Applying this definition to our asset in some examples:- Looking at the Ulcer Ratio of 9.51 in the last 5 years of Leveraged Universal Investment Strategy, we see it is relatively larger, thus worse in comparison to the benchmark SPY (3.97 )
- During the last 3 years, the Downside risk index is 7.98 , which is greater, thus worse than the value of 4.1 from the benchmark.

'Maximum drawdown is defined as the peak-to-trough decline of an investment during a specific period. It is usually quoted as a percentage of the peak value. The maximum drawdown can be calculated based on absolute returns, in order to identify strategies that suffer less during market downturns, such as low-volatility strategies. However, the maximum drawdown can also be calculated based on returns relative to a benchmark index, for identifying strategies that show steady outperformance over time.'

Using this definition on our asset we see for example:- Compared with the benchmark SPY (-19.3 days) in the period of the last 5 years, the maximum drop from peak to valley of -23.5 days of Leveraged Universal Investment Strategy is lower, thus worse.
- Looking at maximum drop from peak to valley in of -23.2 days in the period of the last 3 years, we see it is relatively lower, thus worse in comparison to SPY (-19.3 days).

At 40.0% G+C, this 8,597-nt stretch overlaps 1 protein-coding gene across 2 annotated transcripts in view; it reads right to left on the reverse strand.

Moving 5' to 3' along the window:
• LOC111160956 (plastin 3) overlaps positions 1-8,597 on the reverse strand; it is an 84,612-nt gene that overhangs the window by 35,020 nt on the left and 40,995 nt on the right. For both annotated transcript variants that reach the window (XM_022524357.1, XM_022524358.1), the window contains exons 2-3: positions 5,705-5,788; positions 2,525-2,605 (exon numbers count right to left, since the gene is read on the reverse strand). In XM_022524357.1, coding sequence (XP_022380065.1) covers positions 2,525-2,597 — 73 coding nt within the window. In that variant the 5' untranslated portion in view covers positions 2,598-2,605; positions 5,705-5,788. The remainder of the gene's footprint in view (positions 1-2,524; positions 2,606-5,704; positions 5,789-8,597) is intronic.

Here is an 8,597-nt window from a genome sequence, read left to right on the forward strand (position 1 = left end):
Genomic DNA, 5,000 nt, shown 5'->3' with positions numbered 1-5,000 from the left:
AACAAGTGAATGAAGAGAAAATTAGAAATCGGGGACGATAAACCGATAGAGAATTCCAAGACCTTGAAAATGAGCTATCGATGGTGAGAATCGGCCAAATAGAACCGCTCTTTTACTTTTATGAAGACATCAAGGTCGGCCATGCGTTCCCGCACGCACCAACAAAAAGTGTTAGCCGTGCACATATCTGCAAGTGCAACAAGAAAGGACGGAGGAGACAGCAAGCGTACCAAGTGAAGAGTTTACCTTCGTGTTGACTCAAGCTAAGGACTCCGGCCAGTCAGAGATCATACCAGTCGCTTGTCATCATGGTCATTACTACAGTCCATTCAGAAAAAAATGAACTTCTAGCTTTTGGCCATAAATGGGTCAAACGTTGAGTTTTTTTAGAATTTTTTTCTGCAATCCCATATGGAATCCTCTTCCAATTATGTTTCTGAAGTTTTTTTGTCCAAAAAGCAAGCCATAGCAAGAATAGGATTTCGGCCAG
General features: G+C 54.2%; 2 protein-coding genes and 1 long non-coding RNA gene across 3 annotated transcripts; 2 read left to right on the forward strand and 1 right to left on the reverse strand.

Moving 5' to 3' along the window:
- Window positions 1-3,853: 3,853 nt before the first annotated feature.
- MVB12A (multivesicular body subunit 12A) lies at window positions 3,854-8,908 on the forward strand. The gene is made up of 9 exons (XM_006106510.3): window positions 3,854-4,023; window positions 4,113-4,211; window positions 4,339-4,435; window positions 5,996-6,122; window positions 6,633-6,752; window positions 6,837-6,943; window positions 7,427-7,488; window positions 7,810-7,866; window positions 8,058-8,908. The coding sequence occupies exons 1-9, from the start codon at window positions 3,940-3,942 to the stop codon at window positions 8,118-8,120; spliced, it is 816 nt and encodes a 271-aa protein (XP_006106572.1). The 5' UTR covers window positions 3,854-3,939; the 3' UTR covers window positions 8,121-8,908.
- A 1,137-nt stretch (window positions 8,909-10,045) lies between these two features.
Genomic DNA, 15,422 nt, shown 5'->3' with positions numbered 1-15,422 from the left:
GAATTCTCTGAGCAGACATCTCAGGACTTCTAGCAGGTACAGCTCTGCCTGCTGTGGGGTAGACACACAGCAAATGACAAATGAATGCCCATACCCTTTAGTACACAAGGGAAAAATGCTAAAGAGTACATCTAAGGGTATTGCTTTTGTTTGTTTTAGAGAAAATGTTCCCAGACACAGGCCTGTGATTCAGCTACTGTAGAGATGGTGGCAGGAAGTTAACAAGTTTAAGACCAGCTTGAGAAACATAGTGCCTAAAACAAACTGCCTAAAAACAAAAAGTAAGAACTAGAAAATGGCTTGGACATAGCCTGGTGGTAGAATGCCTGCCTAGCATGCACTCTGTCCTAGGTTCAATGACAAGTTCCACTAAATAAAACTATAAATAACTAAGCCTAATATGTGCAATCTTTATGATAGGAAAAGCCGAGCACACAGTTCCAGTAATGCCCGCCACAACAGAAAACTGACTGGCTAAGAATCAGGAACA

'The Drawdown Duration is the length of any peak to peak period, or the time between new equity highs. The Max Drawdown Duration is the worst (the maximum/longest) amount of time an investment has seen between peaks (equity highs) in days.'

Using this definition on our asset we see for example:- The maximum time in days below previous high water mark over 5 years of Leveraged Universal Investment Strategy is 265 days, which is greater, thus worse compared to the benchmark SPY (187 days) in the same period.
- Looking at maximum days below previous high in of 265 days in the period of the last 3 years, we see it is relatively larger, thus worse in comparison to SPY (139 days).

'The Drawdown Duration is the length of any peak to peak period, or the time between new equity highs. The Avg Drawdown Duration is the average amount of time an investment has seen between peaks (equity highs), or in other terms the average of time under water of all drawdowns. So in contrast to the Maximum duration it does not measure only one drawdown event but calculates the average of all.'

Using this definition on our asset we see for example:- Looking at the average days below previous high of 71 days in the last 5 years of Leveraged Universal Investment Strategy, we see it is relatively greater, thus worse in comparison to the benchmark SPY (42 days)
- Compared with SPY (37 days) in the period of the last 3 years, the average days under water of 62 days is higher, thus worse.

Historical returns have been extended using synthetic data.
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- Note that yearly returns do not equal the sum of monthly returns due to compounding.
- Performance results of Leveraged Universal Investment Strategy are hypothetical, do not account for slippage, fees or taxes, and are based on backtesting, which has many inherent limitations, some of which are described in our Terms of Use.